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The triboelectric effect (also known as triboelectric charging) is a type of contact electrification on which certain materials become electrically charged after they come into frictional contact with a different material. Rubbing glass with fur, or a plastic comb through the hair, can build up triboelectricity. Most everyday static electricity is triboelectric. The polarity and strength of the charges produced differ according to the materials, surface roughness, temperature, strain, and other properties.
The triboelectric effect is very predictable, and only broad generalizations can be made. Amber, for example, can acquire an electric charge by contact and separation (or friction) with a material like wool. This property was first recorded by Thales of Miletus. The word "electricity" is derived from William Gilbert's initial coinage, "electra", which originates in the Greek word for amber, ēlektron. The prefix tribo- (Greek for ‘rub’) refers to ‘friction’, as in tribology. Other examples of materials that can acquire a significant charge when rubbed together include glass rubbed with silk, and hard rubber rubbed with fur.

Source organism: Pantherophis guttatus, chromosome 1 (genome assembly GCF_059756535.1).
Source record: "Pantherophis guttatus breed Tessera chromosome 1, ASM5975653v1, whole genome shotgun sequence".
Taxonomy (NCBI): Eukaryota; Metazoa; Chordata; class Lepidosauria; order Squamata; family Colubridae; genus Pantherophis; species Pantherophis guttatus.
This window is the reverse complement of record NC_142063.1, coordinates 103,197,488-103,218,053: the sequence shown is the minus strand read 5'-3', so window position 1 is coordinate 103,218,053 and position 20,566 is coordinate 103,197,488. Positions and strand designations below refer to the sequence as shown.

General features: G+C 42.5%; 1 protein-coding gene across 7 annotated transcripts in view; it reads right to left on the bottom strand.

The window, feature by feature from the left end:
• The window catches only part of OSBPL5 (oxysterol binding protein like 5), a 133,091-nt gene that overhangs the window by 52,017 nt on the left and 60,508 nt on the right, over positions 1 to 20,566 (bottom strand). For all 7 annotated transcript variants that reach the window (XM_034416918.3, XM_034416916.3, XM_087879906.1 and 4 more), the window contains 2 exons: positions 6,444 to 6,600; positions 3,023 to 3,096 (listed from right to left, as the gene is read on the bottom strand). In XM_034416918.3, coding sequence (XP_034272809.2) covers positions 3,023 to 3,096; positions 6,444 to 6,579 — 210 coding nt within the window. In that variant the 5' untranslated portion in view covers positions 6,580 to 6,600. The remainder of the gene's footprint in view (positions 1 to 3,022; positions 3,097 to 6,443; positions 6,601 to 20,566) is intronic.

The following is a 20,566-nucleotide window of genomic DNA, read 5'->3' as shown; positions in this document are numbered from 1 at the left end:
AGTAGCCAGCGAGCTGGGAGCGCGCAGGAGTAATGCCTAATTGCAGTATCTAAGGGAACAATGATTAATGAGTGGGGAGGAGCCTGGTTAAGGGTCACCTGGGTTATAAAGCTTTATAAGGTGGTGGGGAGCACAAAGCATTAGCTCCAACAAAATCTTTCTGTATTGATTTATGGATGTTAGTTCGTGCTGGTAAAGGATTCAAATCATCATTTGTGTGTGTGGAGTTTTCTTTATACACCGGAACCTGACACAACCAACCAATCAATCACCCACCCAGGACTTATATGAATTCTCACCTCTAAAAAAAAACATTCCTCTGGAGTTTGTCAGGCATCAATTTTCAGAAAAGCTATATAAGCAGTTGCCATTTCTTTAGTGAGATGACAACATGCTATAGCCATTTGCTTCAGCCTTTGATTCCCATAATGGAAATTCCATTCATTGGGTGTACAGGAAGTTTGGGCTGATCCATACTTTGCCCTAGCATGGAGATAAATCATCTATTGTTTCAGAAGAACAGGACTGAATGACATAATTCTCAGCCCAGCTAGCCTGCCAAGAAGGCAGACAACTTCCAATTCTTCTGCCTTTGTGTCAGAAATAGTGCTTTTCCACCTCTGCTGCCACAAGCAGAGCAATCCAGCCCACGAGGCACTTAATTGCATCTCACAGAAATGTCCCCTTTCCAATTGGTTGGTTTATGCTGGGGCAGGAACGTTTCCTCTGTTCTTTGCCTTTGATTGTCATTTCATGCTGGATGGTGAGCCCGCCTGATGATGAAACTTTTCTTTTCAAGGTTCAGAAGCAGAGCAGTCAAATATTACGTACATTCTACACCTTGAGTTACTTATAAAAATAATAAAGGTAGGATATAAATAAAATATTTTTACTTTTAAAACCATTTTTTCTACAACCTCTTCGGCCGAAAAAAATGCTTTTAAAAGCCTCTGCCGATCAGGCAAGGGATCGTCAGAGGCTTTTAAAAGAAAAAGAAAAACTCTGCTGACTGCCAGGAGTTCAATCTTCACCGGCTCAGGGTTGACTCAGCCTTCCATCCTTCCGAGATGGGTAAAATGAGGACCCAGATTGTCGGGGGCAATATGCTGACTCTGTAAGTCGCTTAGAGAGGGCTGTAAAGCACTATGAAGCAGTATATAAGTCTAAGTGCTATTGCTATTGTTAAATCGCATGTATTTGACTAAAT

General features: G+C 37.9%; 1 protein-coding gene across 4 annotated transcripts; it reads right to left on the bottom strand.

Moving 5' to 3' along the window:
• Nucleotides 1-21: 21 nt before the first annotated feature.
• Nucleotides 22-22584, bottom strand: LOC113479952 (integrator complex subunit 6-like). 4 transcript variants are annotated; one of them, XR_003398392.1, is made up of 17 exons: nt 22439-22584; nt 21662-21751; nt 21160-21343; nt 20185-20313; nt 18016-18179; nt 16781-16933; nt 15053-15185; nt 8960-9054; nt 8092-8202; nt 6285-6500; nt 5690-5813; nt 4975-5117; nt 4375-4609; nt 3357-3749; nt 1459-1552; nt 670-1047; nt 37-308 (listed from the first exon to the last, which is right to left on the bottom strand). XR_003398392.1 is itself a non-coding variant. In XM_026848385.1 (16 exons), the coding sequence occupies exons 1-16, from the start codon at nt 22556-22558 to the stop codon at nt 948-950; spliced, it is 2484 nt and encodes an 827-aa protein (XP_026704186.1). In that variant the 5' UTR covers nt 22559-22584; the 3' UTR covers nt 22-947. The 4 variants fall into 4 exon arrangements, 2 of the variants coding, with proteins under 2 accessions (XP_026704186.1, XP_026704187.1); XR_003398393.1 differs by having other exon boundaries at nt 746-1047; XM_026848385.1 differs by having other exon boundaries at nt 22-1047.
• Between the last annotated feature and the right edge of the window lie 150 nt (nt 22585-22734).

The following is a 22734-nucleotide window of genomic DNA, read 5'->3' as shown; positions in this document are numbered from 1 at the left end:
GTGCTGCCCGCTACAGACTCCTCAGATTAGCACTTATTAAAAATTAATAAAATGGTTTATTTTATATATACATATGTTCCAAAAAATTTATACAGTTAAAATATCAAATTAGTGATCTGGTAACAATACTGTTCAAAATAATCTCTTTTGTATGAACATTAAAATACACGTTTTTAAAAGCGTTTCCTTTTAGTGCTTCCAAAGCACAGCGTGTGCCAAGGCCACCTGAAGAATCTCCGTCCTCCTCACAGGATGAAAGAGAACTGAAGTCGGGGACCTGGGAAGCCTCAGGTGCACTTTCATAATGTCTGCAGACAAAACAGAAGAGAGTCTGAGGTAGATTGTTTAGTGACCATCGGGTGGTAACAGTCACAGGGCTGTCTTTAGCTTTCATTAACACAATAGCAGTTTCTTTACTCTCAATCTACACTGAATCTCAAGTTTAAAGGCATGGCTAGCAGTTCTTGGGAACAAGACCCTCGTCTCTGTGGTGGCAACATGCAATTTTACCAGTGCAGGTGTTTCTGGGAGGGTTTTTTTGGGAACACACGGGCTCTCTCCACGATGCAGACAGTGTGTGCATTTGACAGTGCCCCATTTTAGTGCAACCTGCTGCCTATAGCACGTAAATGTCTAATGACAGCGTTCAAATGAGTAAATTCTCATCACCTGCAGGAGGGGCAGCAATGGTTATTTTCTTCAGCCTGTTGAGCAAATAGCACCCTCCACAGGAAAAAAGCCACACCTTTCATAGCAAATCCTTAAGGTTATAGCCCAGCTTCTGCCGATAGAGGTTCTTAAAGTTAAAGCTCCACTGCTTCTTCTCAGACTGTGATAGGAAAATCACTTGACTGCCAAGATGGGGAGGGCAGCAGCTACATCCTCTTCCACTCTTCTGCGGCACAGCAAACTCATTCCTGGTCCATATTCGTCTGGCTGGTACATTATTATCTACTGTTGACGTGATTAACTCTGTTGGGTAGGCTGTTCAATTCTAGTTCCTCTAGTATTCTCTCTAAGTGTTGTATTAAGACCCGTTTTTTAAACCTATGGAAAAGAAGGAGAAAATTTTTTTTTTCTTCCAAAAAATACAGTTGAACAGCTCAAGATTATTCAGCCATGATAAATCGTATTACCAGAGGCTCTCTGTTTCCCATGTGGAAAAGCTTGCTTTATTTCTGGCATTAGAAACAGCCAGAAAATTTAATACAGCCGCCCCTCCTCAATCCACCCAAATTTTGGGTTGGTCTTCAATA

A very familiar example could be the rubbing of a plastic pen on a sleeve of almost any typical material like cotton, wool, polyester, or blended fabric used in modern clothing. Such an electrified pen would readily attract and pick up pieces of paper less than a square centimeter when the pen approaches. Also such a pen will repel a similarly electrified pen. This repulsion is readily detectable in the sensitive set up of hanging both pens on threads and setting them nearby one another. Such experiments readily lead to the theory of two types of quantifiable electric charge one being effectively the negative of the other and a simple sum respecting signs gives the total charge. Note the electrostatic attraction of the charged plastic pen to neutral uncharged pieces of paper (for example) is due to temporary charge separation (electric polarisation or dipole moment) of electric charges within the paper (or perhaps alignments of permanent molecular or atomic electric dipoles). Note that a net force then arises as the slightly nearer charges of the dipole get attracted more strongly in the nonuniform field from the pen which diminishes with distance. In a uniform electric field for example inside parallel capacitor plates temporary polarisation would occur in the small pieces of paper but with zero net attraction.